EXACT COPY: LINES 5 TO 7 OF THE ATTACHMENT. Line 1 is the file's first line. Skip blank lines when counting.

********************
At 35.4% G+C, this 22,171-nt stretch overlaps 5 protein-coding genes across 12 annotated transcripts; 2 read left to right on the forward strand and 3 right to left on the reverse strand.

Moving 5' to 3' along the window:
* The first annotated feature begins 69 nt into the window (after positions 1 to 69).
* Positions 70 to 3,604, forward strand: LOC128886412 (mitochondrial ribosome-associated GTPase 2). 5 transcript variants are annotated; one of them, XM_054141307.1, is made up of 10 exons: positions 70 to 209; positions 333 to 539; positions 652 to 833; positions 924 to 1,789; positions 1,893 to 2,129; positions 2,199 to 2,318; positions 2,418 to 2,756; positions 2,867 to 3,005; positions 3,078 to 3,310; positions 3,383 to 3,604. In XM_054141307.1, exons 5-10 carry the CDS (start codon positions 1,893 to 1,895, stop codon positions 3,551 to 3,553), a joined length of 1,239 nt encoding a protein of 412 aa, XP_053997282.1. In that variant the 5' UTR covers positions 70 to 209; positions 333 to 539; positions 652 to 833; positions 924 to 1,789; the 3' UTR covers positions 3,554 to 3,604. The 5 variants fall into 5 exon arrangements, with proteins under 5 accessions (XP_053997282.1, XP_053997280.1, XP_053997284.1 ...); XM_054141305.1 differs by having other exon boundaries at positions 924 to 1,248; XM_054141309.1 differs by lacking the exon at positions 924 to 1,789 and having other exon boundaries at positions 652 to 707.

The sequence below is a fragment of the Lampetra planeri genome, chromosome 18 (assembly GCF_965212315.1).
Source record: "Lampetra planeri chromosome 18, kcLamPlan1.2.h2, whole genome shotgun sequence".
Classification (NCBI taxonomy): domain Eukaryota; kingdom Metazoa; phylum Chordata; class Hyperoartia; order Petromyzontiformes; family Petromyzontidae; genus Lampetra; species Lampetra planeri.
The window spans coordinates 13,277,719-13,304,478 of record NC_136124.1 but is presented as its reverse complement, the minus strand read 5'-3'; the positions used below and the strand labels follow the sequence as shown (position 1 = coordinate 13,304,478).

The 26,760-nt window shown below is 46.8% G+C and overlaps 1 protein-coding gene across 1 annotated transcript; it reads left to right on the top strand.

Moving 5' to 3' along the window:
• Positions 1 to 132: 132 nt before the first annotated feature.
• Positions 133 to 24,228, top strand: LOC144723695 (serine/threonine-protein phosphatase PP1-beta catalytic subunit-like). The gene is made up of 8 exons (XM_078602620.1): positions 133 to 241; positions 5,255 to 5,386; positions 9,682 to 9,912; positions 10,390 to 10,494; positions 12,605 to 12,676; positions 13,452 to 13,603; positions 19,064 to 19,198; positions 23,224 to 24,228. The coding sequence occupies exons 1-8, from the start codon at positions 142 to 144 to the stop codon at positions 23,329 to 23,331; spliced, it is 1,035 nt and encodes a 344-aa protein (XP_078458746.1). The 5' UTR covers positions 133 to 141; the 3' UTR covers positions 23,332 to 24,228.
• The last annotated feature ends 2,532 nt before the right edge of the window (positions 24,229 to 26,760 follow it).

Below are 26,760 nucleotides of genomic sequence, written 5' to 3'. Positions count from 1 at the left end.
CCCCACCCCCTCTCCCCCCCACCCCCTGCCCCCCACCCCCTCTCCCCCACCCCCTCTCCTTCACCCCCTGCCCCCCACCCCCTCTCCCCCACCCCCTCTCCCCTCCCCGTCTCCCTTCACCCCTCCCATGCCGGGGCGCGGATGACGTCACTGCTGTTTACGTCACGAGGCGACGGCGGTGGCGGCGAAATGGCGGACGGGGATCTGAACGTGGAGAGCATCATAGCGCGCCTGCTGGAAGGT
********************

The sequence below is a fragment of the Lampetra planeri genome, chromosome 18 (assembly GCF_965212315.1).
Source record: "Lampetra planeri chromosome 18, kcLamPlan1.2.h2, whole genome shotgun sequence".
Classification (NCBI taxonomy): domain Eukaryota; kingdom Metazoa; phylum Chordata; class Hyperoartia; order Petromyzontiformes; family Petromyzontidae; genus Lampetra; species Lampetra planeri.